Leading employees through high levels of change6 Maggio 2014
Is work-life balance even possible right now?8 Maggio 2014
Most of us are motivated by reward, recognition, challenging work, being part of a winning team, a quest to take down an evil empire, that sort of thing. There are all sorts of reasons why people do what they do for a living.
At my age you don’t really indulge in that sort of introspection. I mean, what would be the point? The way I figure it, if you don’t know the formula by now you probably never will. And so on.
Since you’re hopefully nowhere near as old as I am, however, let me give you some free advice on motivation. I guarantee it’s worth every penny you paid for it.
Truth is, I have never known what motivates me. Seriously. I’ve just never thought about it before. So I’m going to make a go of it now.
Looking back, I can now see that it’s sort of equal parts my need to 1) prove myself (probably to my dad, RIP), 2) accomplish challenging things, and 3) provide for my family. Yup, that just about does it.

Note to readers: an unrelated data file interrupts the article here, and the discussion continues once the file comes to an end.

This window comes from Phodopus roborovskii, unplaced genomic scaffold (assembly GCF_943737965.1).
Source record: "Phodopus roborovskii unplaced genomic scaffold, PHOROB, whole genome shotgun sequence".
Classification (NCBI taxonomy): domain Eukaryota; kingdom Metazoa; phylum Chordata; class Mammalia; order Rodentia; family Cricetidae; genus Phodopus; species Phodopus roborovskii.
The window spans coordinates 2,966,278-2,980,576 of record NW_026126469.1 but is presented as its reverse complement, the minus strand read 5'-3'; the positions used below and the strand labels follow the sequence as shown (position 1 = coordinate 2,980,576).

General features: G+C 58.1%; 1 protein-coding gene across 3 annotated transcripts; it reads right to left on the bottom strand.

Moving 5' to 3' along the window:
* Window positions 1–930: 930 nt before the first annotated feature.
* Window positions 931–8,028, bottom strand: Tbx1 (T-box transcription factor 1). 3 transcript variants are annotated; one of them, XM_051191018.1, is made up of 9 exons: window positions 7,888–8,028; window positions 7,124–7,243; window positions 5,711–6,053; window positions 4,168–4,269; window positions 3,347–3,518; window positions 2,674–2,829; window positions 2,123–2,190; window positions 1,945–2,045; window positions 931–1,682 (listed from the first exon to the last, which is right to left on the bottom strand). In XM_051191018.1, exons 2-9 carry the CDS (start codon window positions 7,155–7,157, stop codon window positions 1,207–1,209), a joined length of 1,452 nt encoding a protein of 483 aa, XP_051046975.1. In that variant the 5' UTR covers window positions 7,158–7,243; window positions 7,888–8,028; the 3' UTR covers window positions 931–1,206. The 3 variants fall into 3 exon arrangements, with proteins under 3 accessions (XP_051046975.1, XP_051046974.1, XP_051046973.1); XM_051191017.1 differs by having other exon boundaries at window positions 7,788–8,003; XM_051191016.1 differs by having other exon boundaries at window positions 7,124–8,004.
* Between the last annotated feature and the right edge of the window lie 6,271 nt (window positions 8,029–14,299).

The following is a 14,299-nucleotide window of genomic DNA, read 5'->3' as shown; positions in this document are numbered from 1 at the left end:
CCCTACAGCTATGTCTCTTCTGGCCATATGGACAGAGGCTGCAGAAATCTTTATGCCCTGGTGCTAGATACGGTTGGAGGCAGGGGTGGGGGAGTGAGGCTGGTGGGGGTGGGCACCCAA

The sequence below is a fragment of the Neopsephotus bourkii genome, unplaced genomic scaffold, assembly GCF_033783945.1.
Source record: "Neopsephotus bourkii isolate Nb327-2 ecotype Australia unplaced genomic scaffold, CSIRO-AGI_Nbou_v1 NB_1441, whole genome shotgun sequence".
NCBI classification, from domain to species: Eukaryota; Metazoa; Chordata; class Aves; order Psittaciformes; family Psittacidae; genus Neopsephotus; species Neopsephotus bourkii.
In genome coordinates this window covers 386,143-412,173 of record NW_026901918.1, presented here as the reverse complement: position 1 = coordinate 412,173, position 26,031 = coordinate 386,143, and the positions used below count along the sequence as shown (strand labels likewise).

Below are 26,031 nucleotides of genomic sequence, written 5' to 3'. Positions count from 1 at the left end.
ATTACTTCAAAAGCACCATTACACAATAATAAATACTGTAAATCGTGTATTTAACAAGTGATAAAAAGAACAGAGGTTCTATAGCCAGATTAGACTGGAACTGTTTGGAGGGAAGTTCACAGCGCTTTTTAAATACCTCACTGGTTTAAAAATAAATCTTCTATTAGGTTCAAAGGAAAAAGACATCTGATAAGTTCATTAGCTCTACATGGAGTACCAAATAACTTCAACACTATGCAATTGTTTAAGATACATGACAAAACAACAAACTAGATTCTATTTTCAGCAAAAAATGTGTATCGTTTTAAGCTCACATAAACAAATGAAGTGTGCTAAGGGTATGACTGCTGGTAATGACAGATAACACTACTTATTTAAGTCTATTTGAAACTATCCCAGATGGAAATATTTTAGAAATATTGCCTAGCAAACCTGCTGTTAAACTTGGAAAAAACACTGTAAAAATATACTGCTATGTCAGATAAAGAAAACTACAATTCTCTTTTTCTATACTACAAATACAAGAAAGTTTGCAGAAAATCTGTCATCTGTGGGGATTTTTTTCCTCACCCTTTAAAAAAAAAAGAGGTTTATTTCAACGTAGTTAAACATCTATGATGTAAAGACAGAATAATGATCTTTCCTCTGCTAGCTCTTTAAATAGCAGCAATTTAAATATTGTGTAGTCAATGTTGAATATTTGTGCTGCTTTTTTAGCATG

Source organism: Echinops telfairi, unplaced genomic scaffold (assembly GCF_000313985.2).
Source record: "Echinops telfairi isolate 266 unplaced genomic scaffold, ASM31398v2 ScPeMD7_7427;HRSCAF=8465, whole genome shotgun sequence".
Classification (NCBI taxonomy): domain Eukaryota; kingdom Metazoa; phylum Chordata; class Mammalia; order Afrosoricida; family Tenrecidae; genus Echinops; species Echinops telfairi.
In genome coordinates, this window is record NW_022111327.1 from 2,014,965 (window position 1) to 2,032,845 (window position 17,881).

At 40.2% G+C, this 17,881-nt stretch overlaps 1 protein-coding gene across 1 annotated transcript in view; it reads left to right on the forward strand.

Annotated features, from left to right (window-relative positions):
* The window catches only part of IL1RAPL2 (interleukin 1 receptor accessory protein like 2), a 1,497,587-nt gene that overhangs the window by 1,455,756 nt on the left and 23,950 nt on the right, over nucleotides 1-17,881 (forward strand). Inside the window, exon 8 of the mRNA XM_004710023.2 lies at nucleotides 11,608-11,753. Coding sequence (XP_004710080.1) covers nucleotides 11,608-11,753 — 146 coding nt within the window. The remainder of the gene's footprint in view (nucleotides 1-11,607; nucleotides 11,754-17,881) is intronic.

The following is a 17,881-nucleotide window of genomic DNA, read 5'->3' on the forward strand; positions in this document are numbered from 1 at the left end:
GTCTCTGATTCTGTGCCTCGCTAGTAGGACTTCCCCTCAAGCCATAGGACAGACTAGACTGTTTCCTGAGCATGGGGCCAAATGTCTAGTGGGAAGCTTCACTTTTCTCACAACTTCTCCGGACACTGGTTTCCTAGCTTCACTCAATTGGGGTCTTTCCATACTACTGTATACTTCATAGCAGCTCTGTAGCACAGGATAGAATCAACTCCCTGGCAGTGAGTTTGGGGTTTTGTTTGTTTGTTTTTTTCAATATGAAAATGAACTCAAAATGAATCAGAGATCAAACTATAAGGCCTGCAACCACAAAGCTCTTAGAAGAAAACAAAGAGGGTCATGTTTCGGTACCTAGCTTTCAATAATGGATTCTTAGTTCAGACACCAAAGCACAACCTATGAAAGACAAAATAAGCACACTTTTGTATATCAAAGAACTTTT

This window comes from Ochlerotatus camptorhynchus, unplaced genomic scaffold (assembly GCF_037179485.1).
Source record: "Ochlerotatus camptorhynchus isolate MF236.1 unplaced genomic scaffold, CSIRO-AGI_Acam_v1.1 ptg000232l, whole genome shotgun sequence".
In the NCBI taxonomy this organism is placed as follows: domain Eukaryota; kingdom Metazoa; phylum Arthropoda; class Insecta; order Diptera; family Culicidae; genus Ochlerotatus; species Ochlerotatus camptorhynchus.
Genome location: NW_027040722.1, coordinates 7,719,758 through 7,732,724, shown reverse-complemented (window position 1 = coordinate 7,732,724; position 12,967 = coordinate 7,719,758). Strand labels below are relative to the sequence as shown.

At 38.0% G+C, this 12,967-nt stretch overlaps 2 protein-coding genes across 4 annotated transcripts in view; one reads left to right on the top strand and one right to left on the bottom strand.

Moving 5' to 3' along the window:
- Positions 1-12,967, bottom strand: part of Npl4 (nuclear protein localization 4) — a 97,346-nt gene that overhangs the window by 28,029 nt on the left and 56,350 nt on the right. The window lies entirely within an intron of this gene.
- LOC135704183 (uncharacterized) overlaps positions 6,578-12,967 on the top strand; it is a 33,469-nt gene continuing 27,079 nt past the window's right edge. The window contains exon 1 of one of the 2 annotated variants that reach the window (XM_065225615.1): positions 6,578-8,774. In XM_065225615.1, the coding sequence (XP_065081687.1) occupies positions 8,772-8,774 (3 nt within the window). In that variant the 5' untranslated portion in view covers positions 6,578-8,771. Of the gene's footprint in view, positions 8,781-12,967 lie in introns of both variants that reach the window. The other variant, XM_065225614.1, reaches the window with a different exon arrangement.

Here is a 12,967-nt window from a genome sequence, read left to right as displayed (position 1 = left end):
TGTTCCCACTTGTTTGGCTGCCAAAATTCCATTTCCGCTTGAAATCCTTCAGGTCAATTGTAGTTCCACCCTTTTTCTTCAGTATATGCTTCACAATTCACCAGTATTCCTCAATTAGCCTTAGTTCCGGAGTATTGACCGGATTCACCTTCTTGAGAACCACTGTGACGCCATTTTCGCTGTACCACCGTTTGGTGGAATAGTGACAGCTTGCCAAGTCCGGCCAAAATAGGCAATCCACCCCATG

Why does that matter? It doesn’t. And that is the point.
People overanalyze themselves and everyone else these days. It’s a bizarre combination of narcissism and voyeurism, all wrapped up in one dysfunctional American psyche.
Strengths, weaknesses, all those stupid behavior assessment tools like DiSC, it’s all just a whole lot of self-indulgence made to look like organizational and personal development. Honestly, none of that stuff makes a difference.
My advice? Forgo the self-analysis and just get to work on what you’re passionate about. Let that be your guiding light. If that works, great. If not, then reassess, make some changes and try again. Rinse and repeat.
Don’t get me wrong. There will be the occasional brick to the head that makes you wonder what the hell you were thinking. When that happens, take a cold hard look in the mirror and pay attention to what you see. Those wake up calls can make all the difference.
Just don’t obsess over it.